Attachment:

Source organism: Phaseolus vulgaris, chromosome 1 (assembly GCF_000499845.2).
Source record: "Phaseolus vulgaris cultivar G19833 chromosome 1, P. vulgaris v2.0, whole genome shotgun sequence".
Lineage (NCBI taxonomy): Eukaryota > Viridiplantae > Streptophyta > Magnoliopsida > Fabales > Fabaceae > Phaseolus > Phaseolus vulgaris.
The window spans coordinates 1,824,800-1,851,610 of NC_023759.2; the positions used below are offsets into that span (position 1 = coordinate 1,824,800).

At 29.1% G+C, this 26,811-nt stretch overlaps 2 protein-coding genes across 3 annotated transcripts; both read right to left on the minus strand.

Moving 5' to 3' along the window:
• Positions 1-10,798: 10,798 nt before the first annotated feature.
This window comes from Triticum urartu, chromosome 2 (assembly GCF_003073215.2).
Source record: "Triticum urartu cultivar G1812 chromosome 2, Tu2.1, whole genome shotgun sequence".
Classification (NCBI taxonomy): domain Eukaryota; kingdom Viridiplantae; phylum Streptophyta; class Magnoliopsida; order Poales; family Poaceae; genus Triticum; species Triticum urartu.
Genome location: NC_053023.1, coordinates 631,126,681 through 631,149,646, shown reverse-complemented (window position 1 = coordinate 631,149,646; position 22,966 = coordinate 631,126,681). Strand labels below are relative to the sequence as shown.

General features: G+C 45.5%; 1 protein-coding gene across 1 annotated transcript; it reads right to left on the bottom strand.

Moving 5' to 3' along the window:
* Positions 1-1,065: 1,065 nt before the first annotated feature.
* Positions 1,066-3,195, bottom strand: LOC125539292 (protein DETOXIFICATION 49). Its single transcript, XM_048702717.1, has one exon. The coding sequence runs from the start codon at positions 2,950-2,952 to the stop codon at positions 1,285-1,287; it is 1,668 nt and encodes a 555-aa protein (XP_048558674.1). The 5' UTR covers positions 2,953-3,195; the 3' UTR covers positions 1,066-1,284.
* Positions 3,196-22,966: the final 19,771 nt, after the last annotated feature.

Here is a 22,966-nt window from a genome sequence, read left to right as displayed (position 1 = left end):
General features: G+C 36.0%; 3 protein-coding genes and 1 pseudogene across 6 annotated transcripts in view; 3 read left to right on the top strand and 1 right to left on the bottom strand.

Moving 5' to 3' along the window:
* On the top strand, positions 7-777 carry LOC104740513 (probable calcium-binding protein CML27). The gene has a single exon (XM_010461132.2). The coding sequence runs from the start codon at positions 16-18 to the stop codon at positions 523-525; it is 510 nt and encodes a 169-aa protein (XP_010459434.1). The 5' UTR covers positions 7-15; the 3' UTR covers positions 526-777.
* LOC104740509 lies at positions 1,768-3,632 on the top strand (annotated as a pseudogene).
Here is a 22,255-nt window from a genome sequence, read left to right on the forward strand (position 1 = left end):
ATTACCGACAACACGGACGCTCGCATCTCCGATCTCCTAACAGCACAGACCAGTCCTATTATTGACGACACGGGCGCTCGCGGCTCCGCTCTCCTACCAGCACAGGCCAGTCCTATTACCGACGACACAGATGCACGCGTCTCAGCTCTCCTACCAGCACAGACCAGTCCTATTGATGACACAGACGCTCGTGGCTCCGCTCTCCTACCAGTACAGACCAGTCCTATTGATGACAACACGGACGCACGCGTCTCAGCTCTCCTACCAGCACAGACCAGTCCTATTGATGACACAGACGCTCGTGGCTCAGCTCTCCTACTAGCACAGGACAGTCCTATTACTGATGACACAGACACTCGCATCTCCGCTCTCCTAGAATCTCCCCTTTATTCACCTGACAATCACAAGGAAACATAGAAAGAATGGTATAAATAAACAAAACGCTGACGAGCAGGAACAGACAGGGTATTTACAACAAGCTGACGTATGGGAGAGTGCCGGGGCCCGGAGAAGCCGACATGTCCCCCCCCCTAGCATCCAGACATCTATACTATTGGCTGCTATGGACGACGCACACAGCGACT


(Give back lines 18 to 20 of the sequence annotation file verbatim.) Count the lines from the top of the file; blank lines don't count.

General features: G+C 36.0%; 3 protein-coding genes and 1 pseudogene across 6 annotated transcripts in view; 3 read left to right on the top strand and 1 right to left on the bottom strand.

Moving 5' to 3' along the window:
* On the top strand, positions 7-777 carry LOC104740513 (probable calcium-binding protein CML27). The gene has a single exon (XM_010461132.2). The coding sequence runs from the start codon at positions 16-18 to the stop codon at positions 523-525; it is 510 nt and encodes a 169-aa protein (XP_010459434.1). The 5' UTR covers positions 7-15; the 3' UTR covers positions 526-777.